In the UK, the FCA regulatory body is cracking down on crypto-related companies, while at the same time profits from cryptocurrency are falling. The report found that at least 340 UK-based crypto companies went defunct in 2018, a significant rise from the 139 such closures in the previous year. Furthermore, most of these closures occured in the latter half of the year between June and November, which coincides with the roughly 80% fall in crypto market value. One such high-profile closure was the Cubits exchange, which declared bankruptcy following a $33 Million scam.
Also, around 50 of the blockchain-related companies which hadn't dissolved changed their name to no longer reflect their blockchain or crypto efforts, a kind of reversal of the impulse that led the Long Island Iced Tea company to rename itself Long Blockchain, gaining almost 300% as much value in terms of shares. Long Blockchain, perhaps unsurprisingly, has since been delisted.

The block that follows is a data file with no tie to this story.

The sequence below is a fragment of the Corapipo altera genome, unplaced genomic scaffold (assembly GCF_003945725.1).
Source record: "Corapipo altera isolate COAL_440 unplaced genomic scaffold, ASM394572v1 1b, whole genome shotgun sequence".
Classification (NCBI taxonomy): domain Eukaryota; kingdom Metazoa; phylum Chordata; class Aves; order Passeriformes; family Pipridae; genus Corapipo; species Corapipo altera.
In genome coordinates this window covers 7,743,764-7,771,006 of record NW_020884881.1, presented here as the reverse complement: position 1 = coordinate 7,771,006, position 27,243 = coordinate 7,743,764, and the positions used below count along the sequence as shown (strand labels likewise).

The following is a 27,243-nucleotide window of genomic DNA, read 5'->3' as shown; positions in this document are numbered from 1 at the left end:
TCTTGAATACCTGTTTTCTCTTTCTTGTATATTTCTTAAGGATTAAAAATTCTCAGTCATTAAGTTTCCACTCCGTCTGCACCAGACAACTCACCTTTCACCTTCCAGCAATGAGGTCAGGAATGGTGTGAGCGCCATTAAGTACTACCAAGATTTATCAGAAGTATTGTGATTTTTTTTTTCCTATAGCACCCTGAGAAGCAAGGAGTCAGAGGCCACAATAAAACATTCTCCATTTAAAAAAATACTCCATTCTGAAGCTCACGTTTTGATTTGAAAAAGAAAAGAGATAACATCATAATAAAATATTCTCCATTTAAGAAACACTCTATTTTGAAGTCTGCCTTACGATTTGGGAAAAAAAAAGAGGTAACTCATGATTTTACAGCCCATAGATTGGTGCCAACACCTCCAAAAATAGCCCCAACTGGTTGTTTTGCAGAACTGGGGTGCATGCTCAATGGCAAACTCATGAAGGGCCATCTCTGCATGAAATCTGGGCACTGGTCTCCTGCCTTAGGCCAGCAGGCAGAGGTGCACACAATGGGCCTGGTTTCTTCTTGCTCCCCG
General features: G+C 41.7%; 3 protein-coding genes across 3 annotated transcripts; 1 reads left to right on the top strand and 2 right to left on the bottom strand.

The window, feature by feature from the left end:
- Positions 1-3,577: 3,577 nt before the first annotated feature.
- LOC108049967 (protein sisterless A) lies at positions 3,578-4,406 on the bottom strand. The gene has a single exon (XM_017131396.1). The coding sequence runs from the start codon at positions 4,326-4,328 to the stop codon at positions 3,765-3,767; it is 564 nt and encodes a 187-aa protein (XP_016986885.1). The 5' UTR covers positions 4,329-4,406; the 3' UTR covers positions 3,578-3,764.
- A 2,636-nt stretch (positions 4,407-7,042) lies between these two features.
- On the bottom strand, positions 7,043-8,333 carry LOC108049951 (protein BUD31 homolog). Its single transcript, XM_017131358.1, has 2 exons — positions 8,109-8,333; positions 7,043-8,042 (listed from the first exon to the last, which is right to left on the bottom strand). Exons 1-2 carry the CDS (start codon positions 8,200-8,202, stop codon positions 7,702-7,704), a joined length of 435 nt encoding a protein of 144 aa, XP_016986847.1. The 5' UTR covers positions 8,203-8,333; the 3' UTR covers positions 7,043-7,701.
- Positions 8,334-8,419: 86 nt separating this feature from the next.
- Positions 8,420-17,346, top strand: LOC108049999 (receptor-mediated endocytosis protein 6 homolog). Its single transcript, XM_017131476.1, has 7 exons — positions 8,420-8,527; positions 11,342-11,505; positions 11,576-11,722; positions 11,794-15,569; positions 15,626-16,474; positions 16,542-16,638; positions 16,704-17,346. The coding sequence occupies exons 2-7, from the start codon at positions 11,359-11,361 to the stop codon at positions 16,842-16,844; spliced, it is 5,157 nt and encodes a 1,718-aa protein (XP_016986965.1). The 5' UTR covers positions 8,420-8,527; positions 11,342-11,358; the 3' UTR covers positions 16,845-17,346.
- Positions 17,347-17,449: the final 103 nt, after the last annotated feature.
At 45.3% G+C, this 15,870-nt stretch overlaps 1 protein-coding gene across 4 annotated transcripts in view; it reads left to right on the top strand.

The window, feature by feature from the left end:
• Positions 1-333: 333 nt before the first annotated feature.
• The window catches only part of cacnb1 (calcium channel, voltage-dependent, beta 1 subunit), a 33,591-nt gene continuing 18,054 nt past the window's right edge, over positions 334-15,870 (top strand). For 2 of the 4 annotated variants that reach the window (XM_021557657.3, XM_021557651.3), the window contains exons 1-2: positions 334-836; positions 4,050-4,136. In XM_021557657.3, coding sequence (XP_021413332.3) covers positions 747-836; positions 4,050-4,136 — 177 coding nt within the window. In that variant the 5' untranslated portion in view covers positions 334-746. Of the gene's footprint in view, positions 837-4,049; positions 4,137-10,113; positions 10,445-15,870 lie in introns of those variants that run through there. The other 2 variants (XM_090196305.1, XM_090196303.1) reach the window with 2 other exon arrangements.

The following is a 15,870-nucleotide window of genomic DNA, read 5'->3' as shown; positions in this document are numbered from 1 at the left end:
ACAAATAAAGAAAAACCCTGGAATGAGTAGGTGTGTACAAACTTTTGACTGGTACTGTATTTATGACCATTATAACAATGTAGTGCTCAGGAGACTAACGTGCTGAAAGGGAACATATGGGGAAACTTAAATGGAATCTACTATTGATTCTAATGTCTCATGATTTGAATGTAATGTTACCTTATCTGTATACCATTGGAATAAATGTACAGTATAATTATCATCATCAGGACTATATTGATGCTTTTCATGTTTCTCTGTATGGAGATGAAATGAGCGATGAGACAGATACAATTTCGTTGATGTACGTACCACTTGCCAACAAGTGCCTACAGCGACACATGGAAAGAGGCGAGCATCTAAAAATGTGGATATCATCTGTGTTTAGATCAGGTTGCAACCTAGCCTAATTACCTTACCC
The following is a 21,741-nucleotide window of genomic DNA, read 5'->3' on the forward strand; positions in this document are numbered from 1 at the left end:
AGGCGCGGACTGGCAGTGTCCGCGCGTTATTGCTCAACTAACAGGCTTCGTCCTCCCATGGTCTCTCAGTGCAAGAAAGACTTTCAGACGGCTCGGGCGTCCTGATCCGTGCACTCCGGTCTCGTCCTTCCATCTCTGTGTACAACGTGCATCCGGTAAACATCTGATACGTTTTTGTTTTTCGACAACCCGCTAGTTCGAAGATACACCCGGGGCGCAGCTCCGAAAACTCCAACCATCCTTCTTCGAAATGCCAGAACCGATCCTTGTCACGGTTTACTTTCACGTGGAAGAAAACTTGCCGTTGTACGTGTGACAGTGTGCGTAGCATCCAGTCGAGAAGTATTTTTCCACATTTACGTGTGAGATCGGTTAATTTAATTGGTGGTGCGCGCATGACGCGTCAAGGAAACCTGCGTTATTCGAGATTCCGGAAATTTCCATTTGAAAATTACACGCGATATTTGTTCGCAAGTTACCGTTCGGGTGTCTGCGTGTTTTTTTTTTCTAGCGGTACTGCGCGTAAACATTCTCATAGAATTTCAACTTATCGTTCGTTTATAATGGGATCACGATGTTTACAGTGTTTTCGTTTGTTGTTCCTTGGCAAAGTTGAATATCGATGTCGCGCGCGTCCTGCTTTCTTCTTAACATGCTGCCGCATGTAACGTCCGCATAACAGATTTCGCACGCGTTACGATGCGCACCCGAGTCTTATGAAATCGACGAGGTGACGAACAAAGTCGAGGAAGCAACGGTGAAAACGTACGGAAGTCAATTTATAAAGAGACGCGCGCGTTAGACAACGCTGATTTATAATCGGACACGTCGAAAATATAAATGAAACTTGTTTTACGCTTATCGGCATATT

The UK in particular might be in for a rough go of it in the near future, with proposals for a crypto task force set out to investigate securities violations, and a proposed ban on the sale of crypto-derivatives.
Still, the UK is not only full of crypto skeptics, earlier this month a UK parliamentary member suggested paying taxes in Bitcoin, and reports have confirmed that Bitcoin is not being diverted from the UK towards illegal or terrorist ends.